The no-worry backup plan
Posted 13 July 2009 - 05:13 AM
It took a week to backup the whole machine the first time, but now it updates quickly every night, and all of my photos, music, and data are safe in a mountain somewhere in Utah. Now thats a backup :)
Posted 13 July 2009 - 05:25 AM
This solution is not for the faint of heart, but it should be looked into by pros and the very obsessive.
Posted 13 July 2009 - 05:29 AM
Posted 13 July 2009 - 06:08 AM
I'm thinking of trying Mozy as it has great reviews and the $4.95/month is pretty cheap insurance. Just not sure how the speed will be.
Posted 13 July 2009 - 06:33 AM
The nice thing about Drobo is it keeps 2 copies of your information and you do not have to worry about it. There is built in failover as long as there are at least 2 drives of the same size. And no, I do not work for them, I am just a very satisfied customer.
Posted 13 July 2009 - 06:48 AM
So far I'm doing periodic clones with CCC; haven't yet gotten to trying SuperDuper, which from all reports is excellent. Despite the "convenience" of Time Machine (for those who have 10.5 anyway), it seems to me like way overkill for most users' needs, like Spotlight (better in 10.5, but still tedious and frustrating). (I can think of only once or twice in 20 years it would have been nice to have a backup of a previous version of a document; when I'm working on something of that nature, I keep version backups myself. Time Machine also appears to cause an awful lot of problems, as seen in the ongoing and still voluminous Time Machine thread at MacInTouch:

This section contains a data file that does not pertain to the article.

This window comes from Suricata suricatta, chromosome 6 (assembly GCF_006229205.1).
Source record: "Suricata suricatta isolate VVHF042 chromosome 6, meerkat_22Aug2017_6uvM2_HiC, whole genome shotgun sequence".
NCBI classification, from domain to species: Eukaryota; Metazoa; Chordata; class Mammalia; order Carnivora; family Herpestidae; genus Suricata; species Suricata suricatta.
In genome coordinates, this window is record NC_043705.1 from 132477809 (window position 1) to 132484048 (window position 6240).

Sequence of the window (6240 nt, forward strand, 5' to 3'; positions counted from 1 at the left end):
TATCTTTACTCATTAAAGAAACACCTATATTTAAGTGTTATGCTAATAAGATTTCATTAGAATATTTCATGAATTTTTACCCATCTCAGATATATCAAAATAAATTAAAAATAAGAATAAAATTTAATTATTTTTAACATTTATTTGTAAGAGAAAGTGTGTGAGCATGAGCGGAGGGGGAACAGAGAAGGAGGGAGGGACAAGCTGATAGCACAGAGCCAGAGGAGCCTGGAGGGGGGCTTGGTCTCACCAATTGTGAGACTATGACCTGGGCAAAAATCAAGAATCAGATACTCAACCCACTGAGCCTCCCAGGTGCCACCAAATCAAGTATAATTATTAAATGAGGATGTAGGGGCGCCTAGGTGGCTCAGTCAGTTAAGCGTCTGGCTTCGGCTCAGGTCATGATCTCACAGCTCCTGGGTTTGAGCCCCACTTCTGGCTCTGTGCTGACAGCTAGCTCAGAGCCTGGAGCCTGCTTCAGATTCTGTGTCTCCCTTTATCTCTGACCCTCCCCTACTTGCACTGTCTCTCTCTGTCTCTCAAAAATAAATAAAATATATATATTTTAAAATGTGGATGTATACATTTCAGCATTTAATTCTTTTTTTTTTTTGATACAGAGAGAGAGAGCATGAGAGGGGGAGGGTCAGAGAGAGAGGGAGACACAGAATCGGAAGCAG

Upload speeds offered by the typical DSL connection make online backup an extremely tedious chore, but I see it as a useful third tier of protection for small amounts of currently in-process work, since it can be done while you work. Particularly useful, I'd think, for road warrior types, who could maintain a 2GB backup space somewhere online for use while in transit, airports, etc.
However, there doesn't seem to be a clear consensus yet about which online backup service is fully Mac-friendly and reliable; for instance, a recent discussion at MacInTouch doesn't give a very good report for Mozy:
(I've noticed that a lot of computer products seem to get glowing initial reviews from journalists who try them once, but then show sometimes serious problems when trusting users try to rely on them over the longer term.)
Posted 13 July 2009 - 07:05 AM
Posted 13 July 2009 - 07:06 AM